Selecting something in the Hierarchy window makes it's information appear in the Inspector window and also highlights the object in the Scene window.
In the Inspector window you can change the properties of objects. You can add scripts, components, and sprites to objects. Scripts make the objects act, components can enable things like physics and sound, and sprites can be picked out of sprite collections.
It's a nice little info tab for everything and it lets you change object properties easily. You can even move the components around and move the stuff you like to use most to the top.
You can see a preview of a script's code here when you select it in the Project window. It's nice to see if you need a quick reminder of what code it is. It's more useful if there is code documentation commented at the top telling what the script does. In regular code, things are arranged in classes with methods but in Unity, objects are basically a given and you just need scripts to tell them what to do.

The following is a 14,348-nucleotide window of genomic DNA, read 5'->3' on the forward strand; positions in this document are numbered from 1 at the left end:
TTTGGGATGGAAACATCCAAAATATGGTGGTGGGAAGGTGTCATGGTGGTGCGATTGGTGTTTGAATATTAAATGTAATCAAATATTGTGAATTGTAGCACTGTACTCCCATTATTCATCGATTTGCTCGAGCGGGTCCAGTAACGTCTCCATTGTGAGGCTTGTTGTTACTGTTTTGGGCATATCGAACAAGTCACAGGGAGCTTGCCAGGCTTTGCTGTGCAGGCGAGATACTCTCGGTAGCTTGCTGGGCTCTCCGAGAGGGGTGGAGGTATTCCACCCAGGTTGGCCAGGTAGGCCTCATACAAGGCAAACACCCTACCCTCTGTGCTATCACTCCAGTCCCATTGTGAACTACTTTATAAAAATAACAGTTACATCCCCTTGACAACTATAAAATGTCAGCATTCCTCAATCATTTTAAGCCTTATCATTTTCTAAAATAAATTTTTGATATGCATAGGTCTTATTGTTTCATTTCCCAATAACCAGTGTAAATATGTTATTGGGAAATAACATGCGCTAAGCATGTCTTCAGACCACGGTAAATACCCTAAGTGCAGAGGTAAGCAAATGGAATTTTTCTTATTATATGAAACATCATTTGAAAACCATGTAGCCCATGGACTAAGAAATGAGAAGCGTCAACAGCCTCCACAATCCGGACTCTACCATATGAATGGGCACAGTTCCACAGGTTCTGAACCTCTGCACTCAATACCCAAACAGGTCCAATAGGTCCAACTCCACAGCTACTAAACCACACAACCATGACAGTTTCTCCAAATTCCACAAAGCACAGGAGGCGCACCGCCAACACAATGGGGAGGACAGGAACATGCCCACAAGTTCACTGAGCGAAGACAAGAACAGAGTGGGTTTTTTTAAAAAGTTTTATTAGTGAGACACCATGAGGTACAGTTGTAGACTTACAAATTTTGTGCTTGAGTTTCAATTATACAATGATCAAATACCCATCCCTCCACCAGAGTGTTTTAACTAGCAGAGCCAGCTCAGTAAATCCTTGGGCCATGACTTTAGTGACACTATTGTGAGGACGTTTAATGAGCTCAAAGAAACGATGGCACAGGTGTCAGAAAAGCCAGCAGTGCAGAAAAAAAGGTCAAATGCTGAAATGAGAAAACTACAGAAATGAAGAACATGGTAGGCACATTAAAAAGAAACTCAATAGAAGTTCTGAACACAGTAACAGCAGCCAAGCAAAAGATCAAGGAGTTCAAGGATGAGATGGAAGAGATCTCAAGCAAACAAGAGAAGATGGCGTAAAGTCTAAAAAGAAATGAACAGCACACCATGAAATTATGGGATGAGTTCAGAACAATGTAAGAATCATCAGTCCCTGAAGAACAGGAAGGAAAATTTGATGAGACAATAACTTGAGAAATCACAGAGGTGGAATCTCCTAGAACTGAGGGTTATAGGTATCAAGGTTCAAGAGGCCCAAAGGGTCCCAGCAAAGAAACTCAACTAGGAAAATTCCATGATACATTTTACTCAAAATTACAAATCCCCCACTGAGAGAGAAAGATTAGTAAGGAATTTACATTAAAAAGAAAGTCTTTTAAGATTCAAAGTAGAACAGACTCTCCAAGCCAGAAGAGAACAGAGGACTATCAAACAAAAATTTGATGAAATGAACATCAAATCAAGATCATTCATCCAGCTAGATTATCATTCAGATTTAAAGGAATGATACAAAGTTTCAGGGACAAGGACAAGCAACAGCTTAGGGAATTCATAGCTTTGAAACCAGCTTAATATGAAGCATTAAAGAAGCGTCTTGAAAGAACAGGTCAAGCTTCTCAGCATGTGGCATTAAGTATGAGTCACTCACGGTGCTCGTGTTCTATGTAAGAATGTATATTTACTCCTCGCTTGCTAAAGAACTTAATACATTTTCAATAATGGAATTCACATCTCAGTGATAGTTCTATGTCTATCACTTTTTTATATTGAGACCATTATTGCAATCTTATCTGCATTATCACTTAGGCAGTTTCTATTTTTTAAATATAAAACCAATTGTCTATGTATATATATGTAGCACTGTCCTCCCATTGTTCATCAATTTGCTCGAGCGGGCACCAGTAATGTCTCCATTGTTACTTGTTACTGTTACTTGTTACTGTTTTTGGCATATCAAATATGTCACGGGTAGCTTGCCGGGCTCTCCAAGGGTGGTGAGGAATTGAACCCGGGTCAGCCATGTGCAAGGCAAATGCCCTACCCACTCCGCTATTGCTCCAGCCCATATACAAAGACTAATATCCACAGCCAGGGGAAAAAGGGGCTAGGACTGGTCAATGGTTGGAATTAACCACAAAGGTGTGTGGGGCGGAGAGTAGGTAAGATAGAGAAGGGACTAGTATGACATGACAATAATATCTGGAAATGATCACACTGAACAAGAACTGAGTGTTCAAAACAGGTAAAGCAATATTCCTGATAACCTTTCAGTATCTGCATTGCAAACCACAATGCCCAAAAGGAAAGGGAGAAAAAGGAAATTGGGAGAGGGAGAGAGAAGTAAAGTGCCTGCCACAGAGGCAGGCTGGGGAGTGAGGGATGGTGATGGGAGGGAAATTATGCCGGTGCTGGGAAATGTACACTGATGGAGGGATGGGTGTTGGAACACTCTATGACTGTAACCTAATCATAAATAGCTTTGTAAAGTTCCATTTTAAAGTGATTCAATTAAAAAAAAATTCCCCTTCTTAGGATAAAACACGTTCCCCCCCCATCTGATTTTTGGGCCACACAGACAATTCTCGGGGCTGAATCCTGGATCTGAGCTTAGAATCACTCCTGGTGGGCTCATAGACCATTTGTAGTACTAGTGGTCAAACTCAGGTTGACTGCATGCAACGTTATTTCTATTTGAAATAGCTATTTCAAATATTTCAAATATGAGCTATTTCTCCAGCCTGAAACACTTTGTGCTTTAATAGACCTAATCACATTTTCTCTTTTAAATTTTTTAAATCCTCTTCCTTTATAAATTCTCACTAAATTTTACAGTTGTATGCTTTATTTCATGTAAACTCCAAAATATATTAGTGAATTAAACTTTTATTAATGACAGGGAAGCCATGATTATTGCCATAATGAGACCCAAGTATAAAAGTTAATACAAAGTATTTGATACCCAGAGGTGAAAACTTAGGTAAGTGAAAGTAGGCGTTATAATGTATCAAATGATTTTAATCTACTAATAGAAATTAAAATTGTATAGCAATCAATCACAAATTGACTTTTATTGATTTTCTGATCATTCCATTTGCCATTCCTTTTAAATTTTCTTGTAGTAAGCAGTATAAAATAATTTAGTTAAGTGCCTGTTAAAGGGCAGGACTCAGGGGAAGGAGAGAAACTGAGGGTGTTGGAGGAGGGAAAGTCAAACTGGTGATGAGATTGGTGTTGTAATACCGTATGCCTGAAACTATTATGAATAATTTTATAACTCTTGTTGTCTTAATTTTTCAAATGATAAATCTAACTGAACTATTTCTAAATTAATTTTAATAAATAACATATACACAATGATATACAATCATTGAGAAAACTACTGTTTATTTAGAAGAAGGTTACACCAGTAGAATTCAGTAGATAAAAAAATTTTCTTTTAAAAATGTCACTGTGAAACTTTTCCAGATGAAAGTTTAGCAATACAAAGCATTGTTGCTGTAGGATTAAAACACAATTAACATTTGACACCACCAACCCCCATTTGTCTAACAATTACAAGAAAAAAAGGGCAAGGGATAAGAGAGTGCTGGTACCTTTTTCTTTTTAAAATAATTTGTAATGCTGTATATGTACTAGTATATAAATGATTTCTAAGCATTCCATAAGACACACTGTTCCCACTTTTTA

In the Console window you can see error messages and text you call with the console menu. Think of it as the same console window in any programming application, where all the System.out.println or cout << stuff would go.
In the Scene window you can drag and drop objects, move them around the scene and in the Game window you can see how they look in game. There are play, pause, and forward buttons that affect the game. When testing the game, pausing becomes useful. You push play to start playtesting and you can pause to alter things in the game scene. Just remember: all changes made while the play button is lit will not be saved! Also, I've never used the forward button.